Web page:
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New Trier tunes music to internet, TV audiences

Audio installation central to enhanced music education program

Their music is broadcast live on the internet and to 55,000 homes on cable TV. They mass duplicate their own CDs and plan to do the same with DVDs. They cover their performances with as many as eight cameras and up to 40 microphones. A professional orchestra working out of a New York recording studio? Think again. This state-of-the-art technology belongs to the musicians and chorale groups of New Trier Township High School in Winnetka, Illinois.

A visit to New Trier's Jazz Ensemble site (www.ntjazz.com) will convince you that this school has made an incredible commitment to the arts. That commitment is being paid back ten-fold in honors and awards. Three of New Trier's musical groups, the Symphony Orchestra, the Jazz Ensemble and the Symphonic Wind Ensemble were named as "Most Outstanding" for 1999 by Downbeat Magazine. This year, New Trier was a Grammy Signature School Gold Award winner for its commitment to music
education.
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The same commitment has recently brought new and better technology into the school's rehearsal rooms and recording studio, putting a new face on how instructors bring out students' creative talents. Last summer, United Visual significantly upgraded the music department's systems, wiring four rehearsal rooms, a concert hall and a recording studio together and adding various audio and video components. According to Jim Warrick, director of the school's Jazz Ensemble, instructors now can record or videotape students in any rehearsal room or the concert hall, then play back the results where they please, together with professional performances of the same piece. During concerts, instructors can play live audio and video from on-stage to groups waiting in the rehearsal rooms, so they know what's going on. United also hung new microphones from the front wall of each rehearsal room to enhance the recording quality and added EV speakers, equalizers and a subwoofer to each for a better listening experience. Finally, they added Sharp data projection to each room, making it possible to watch concert videos or PowerPoint or Internet presentations. Best of all, says Warrick, "it's really simple to do. We turn around, push a button and we're recording!"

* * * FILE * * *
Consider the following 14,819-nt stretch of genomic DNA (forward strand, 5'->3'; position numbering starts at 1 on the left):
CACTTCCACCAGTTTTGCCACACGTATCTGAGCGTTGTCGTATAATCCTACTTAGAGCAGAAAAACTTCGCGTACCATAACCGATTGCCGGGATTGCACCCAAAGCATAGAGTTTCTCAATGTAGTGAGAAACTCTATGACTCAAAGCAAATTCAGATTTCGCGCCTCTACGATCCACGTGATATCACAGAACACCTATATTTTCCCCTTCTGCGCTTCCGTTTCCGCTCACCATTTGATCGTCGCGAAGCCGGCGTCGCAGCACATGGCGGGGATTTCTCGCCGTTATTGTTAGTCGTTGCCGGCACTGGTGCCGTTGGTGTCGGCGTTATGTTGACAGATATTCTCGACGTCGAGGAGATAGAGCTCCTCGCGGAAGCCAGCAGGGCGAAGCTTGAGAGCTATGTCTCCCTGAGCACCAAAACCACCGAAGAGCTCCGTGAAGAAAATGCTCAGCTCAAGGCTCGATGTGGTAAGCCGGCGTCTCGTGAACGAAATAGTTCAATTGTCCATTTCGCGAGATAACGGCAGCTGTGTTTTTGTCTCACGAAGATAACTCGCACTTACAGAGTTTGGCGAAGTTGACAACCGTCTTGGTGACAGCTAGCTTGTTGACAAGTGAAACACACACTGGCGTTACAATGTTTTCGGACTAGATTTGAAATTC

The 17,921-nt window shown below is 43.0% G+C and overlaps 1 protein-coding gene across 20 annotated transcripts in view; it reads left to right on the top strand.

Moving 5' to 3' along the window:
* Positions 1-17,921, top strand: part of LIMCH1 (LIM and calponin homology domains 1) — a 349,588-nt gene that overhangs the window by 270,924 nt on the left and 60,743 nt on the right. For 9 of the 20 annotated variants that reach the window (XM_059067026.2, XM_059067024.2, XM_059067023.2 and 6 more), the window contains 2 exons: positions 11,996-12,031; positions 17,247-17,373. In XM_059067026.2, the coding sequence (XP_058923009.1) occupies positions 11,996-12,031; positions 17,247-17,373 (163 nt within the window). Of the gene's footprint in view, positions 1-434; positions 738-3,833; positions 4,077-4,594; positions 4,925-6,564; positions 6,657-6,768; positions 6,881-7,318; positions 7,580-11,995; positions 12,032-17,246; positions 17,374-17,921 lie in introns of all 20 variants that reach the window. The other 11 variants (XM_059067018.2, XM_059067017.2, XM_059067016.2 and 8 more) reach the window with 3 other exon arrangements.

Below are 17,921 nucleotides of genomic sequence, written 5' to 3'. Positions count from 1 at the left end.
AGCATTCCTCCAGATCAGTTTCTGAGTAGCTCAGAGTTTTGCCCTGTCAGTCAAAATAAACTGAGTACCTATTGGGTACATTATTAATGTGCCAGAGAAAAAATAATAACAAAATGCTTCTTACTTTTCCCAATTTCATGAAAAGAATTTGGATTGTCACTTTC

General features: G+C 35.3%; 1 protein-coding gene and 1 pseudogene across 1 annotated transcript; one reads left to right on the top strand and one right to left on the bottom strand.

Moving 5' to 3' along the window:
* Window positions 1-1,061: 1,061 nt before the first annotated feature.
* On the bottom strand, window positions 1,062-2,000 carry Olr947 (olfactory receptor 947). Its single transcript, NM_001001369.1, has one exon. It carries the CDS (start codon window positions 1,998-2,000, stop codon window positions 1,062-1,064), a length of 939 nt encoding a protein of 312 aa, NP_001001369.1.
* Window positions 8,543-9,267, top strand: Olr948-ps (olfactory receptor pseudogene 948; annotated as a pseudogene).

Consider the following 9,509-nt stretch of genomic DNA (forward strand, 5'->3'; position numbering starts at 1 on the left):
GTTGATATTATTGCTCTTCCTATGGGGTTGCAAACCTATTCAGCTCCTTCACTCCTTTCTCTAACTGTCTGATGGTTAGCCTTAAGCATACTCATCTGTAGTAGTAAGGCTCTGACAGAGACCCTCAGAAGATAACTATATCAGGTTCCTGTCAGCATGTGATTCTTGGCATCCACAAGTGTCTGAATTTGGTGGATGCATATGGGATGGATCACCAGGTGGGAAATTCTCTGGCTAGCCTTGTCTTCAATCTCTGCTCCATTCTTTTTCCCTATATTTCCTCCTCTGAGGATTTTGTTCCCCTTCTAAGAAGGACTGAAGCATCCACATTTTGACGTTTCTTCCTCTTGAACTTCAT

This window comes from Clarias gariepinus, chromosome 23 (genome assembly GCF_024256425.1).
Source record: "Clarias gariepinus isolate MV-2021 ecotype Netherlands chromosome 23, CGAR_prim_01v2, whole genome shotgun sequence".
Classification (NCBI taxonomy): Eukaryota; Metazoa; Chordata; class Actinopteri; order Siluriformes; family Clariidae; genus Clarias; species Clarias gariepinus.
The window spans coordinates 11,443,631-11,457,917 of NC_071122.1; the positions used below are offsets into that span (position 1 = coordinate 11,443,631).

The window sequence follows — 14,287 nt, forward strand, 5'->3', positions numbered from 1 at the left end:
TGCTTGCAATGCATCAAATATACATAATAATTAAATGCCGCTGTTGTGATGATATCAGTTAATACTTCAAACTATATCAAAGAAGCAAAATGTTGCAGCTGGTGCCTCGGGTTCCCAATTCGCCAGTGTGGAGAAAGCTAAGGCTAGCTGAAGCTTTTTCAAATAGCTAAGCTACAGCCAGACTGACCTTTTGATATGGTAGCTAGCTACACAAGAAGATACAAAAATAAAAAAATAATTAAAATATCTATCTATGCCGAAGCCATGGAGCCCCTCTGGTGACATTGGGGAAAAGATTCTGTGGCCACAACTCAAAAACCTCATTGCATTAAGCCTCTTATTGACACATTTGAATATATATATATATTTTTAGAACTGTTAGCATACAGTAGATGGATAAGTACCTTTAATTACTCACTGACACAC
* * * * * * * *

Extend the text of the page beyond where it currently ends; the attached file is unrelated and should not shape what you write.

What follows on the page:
All of this has allowed the music department not only to improve instruction, but to share their talents with the entire community. While the school can seat as many as 1600 people in its concert hall, they now reach a much larger audience. "We do eight live concerts a year, and we broadcast our recordings on the radio, cable TV and on the Internet" says Warrick. "Now the whole community sees and hears what we're doing here."